a support assembly including a bracket portion and an arm receiving portion, the bracket portion being in a rectangular configuration with an upper edge and a lower edge and two parallel side edges there between to thereby form an upper surface and a lower surface, the bracket portion having a central opening located centrally with respect to the screen, the bracket and opening forming an enclosure for the receipt and secure containment of the monitor assembly within the opening, the bracket assembly further having a plurality of axles coupled horizontally adjacent to the image receiving surface, the axles having a first end and a second end with the first end being coupled to the bracket portion and the second end being coupled to a roller wherein the rollers having a central aperture to receive the axle, the support assembly having a second thickness which is greater than the first thickness to thereby form a chamber between the edges of the bracket portion and beneath the camera, the arm receiving portion being of a generally U-shaped trough having an interior surface, a pair vertical side walls and a generally semicircular base region, thereby defining a region to receive an arm, the vertical side walls each having a horizontal track wherein a recess is nearly covered by an upper lip and lower lip, allowing the roller and axle combination to fit within the horizontal track of the arm receiver thereby allowing the placement of the arm of a patient in a plane generally parallel to the plane of the camera and also allowing movement of the monitor and support assembly relative to the arm receiving portion and arm;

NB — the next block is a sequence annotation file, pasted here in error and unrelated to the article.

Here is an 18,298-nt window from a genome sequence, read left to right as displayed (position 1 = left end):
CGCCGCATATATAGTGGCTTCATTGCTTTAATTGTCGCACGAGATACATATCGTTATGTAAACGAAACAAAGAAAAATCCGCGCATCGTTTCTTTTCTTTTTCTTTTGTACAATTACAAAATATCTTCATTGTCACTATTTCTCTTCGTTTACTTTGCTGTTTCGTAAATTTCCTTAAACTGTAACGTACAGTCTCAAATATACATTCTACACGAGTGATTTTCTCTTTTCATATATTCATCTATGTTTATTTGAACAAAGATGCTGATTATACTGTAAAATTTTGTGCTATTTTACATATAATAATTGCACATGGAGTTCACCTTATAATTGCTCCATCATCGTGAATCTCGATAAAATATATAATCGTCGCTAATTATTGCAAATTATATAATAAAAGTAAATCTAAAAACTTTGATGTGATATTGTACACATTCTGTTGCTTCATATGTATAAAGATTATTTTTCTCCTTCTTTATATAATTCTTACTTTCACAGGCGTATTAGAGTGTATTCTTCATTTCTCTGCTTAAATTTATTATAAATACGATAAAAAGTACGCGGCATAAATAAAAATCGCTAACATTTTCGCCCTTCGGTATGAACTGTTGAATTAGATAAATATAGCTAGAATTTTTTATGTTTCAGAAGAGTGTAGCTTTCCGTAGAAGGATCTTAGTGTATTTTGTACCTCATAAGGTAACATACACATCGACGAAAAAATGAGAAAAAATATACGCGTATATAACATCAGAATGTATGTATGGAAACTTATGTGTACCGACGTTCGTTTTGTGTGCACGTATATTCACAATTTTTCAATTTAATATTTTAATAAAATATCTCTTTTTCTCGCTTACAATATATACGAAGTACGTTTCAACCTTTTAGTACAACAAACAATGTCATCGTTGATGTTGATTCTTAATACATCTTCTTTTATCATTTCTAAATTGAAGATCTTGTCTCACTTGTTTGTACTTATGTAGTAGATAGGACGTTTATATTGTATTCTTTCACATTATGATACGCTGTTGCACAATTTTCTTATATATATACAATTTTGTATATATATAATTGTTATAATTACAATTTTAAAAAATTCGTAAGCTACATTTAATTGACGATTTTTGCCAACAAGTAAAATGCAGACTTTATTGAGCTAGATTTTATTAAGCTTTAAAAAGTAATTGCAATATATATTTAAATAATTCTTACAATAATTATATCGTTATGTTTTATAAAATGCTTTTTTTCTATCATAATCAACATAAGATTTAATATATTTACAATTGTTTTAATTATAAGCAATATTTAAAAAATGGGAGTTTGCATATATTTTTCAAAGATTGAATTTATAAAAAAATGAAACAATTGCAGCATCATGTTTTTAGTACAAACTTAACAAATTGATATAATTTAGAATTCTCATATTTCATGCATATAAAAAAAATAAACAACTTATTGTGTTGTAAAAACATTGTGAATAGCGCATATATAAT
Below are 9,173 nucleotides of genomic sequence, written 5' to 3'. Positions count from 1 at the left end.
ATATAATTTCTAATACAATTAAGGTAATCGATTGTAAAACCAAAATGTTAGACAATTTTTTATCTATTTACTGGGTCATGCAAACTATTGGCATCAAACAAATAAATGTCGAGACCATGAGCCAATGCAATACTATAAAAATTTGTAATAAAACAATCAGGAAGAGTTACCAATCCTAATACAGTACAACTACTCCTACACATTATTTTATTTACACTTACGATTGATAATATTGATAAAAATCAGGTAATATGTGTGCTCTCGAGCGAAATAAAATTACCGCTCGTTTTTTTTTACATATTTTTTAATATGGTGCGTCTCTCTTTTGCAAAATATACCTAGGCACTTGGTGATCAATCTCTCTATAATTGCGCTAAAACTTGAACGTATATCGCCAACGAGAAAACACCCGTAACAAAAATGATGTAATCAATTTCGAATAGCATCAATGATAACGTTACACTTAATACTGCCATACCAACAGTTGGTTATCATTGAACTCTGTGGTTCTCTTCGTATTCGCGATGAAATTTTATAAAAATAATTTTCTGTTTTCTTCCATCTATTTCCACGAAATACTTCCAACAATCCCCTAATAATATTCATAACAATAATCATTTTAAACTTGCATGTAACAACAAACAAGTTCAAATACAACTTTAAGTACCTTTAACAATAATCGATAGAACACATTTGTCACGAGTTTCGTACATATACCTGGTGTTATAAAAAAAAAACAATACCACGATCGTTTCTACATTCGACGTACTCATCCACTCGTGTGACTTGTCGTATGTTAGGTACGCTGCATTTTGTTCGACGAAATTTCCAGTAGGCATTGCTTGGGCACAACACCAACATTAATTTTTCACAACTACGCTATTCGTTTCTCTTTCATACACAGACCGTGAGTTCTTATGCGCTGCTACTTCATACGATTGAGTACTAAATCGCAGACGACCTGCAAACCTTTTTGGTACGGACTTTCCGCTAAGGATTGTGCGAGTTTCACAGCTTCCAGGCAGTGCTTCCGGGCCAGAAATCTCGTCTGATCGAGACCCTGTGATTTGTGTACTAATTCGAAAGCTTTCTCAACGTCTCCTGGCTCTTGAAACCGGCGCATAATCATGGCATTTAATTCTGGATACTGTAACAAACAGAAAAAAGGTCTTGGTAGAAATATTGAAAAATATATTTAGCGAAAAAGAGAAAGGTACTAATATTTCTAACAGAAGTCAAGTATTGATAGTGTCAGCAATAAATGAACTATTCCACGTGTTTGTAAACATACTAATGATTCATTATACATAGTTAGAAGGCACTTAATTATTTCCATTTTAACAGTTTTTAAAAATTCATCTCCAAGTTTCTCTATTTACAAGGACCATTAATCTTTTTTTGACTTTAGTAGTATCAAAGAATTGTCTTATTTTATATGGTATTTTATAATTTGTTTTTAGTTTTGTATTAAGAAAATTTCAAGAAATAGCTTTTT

a needle handling assembly including spaced parallel guide rails coupled to the bracket portion adjacent to the lower face and extending away from the bracket portion, the needle handling assembly also including a slide member with laterally spaced apertures for being slidably received on the rails and with a central aperture; and
a syringe removably positioned within the central aperture of the slide member, the syringe having a needle extending into the chamber so that the tip of the needle is located within the chamber to allow the movement of the syringe and needle and slide member along the rails for advancement of the needle toward and into a vein during the enlarged viewing of the needle and an appropriate vein of a patient to thereby provide for the precise viewing and venous access during operation and use.